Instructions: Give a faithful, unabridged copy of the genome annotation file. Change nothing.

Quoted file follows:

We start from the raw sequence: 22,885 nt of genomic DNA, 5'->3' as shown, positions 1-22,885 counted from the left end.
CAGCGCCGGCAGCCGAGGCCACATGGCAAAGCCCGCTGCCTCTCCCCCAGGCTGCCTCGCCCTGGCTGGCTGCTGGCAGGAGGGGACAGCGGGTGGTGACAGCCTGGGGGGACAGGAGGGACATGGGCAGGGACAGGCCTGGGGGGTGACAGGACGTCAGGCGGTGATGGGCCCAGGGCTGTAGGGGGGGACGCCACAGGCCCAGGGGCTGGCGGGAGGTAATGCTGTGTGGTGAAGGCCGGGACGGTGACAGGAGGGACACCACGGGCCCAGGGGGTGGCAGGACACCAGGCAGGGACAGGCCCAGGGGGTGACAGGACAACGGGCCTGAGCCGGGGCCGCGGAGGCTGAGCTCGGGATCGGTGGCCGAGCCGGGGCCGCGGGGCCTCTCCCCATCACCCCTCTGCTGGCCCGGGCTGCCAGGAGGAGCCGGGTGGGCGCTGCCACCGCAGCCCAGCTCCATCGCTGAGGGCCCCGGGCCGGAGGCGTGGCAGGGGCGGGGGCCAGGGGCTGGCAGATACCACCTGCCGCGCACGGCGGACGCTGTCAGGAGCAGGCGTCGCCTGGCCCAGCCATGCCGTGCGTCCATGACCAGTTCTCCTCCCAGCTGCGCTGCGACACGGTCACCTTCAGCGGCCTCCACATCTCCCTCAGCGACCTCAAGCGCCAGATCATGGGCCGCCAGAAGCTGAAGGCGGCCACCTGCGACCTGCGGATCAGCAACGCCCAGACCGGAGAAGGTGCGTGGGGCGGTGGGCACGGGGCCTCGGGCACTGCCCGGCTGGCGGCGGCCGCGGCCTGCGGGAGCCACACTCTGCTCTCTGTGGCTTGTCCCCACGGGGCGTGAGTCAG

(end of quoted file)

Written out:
We start from the raw sequence: 22,885 nt of genomic DNA, 5'->3' as shown, positions 1-22,885 counted from the left end.
CAGCGCCGGCAGCCGAGGCCACATGGCAAAGCCCGCTGCCTCTCCCCCAGGCTGCCTCGCCCTGGCTGGCTGCTGGCAGGAGGGGACAGCGGGTGGTGACAGCCTGGGGGGACAGGAGGGACATGGGCAGGGACAGGCCTGGGGGGTGACAGGACGTCAGGCGGTGATGGGCCCAGGGCTGTAGGGGGGGACGCCACAGGCCCAGGGGCTGGCGGGAGGTAATGCTGTGTGGTGAAGGCCGGGACGGTGACAGGAGGGACACCACGGGCCCAGGGGGTGGCAGGACACCAGGCAGGGACAGGCCCAGGGGGTGACAGGACAACGGGCCTGAGCCGGGGCCGCGGAGGCTGAGCTCGGGATCGGTGGCCGAGCCGGGGCCGCGGGGCCTCTCCCCATCACCCCTCTGCTGGCCCGGGCTGCCAGGAGGAGCCGGGTGGGCGCTGCCACCGCAGCCCAGCTCCATCGCTGAGGGCCCCGGGCCGGAGGCGTGGCAGGGGCGGGGGCCAGGGGCTGGCAGATACCACCTGCCGCGCACGGCGGACGCTGTCAGGAGCAGGCGTCGCCTGGCCCAGCCATGCCGTGCGTCCATGACCAGTTCTCCTCCCAGCTGCGCTGCGACACGGTCACCTTCAGCGGCCTCCACATCTCCCTCAGCGACCTCAAGCGCCAGATCATGGGCCGCCAGAAGCTGAAGGCGGCCACCTGCGACCTGCGGATCAGCAACGCCCAGACCGGAGAAGGTGCGTGGGGCGGTGGGCACGGGGCCTCGGGCACTGCCCGGCTGGCGGCGGCCGCGGCCTGCGGGAGCCACACTCTGCTCTCTGTGGCTTGTCCCCACGGGGCGTGAGTCAG